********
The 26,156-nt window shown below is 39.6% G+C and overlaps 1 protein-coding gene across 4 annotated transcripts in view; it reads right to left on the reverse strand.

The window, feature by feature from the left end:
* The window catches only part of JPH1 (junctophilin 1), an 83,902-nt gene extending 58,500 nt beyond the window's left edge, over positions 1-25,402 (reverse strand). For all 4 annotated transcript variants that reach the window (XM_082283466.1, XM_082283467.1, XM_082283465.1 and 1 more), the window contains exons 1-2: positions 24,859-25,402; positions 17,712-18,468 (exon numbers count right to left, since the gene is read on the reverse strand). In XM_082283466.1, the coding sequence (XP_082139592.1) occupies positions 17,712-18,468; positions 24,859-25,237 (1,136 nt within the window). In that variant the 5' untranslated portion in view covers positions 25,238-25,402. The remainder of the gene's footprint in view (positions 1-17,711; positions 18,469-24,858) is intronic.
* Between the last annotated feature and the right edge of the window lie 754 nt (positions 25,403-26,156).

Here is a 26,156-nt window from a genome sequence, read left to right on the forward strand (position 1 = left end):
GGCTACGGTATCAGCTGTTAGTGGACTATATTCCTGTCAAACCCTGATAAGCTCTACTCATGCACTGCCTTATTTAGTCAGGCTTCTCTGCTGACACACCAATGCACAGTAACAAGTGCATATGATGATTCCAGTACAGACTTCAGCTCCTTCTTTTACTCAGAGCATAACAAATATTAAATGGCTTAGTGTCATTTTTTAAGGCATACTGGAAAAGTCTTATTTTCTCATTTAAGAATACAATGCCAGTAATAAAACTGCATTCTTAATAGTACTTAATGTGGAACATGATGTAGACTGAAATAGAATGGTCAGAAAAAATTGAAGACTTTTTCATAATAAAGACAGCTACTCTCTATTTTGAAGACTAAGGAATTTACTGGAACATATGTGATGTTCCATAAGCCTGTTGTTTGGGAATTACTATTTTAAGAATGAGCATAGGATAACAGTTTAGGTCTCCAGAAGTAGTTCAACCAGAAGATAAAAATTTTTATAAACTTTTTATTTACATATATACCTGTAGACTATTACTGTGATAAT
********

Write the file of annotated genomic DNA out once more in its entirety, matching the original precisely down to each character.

The 26,156-nt window shown below is 39.6% G+C and overlaps 1 protein-coding gene across 4 annotated transcripts in view; it reads right to left on the reverse strand.

The window, feature by feature from the left end:
* The window catches only part of JPH1 (junctophilin 1), an 83,902-nt gene extending 58,500 nt beyond the window's left edge, over positions 1-25,402 (reverse strand). For all 4 annotated transcript variants that reach the window (XM_082283466.1, XM_082283467.1, XM_082283465.1 and 1 more), the window contains exons 1-2: positions 24,859-25,402; positions 17,712-18,468 (exon numbers count right to left, since the gene is read on the reverse strand). In XM_082283466.1, the coding sequence (XP_082139592.1) occupies positions 17,712-18,468; positions 24,859-25,237 (1,136 nt within the window). In that variant the 5' untranslated portion in view covers positions 25,238-25,402. The remainder of the gene's footprint in view (positions 1-17,711; positions 18,469-24,858) is intronic.
* Between the last annotated feature and the right edge of the window lie 754 nt (positions 25,403-26,156).

Here is a 26,156-nt window from a genome sequence, read left to right on the forward strand (position 1 = left end):
GGCTACGGTATCAGCTGTTAGTGGACTATATTCCTGTCAAACCCTGATAAGCTCTACTCATGCACTGCCTTATTTAGTCAGGCTTCTCTGCTGACACACCAATGCACAGTAACAAGTGCATATGATGATTCCAGTACAGACTTCAGCTCCTTCTTTTACTCAGAGCATAACAAATATTAAATGGCTTAGTGTCATTTTTTAAGGCATACTGGAAAAGTCTTATTTTCTCATTTAAGAATACAATGCCAGTAATAAAACTGCATTCTTAATAGTACTTAATGTGGAACATGATGTAGACTGAAATAGAATGGTCAGAAAAAATTGAAGACTTTTTCATAATAAAGACAGCTACTCTCTATTTTGAAGACTAAGGAATTTACTGGAACATATGTGATGTTCCATAAGCCTGTTGTTTGGGAATTACTATTTTAAGAATGAGCATAGGATAACAGTTTAGGTCTCCAGAAGTAGTTCAACCAGAAGATAAAAATTTTTATAAACTTTTTATTTACATATATACCTGTAGACTATTACTGTGATAAT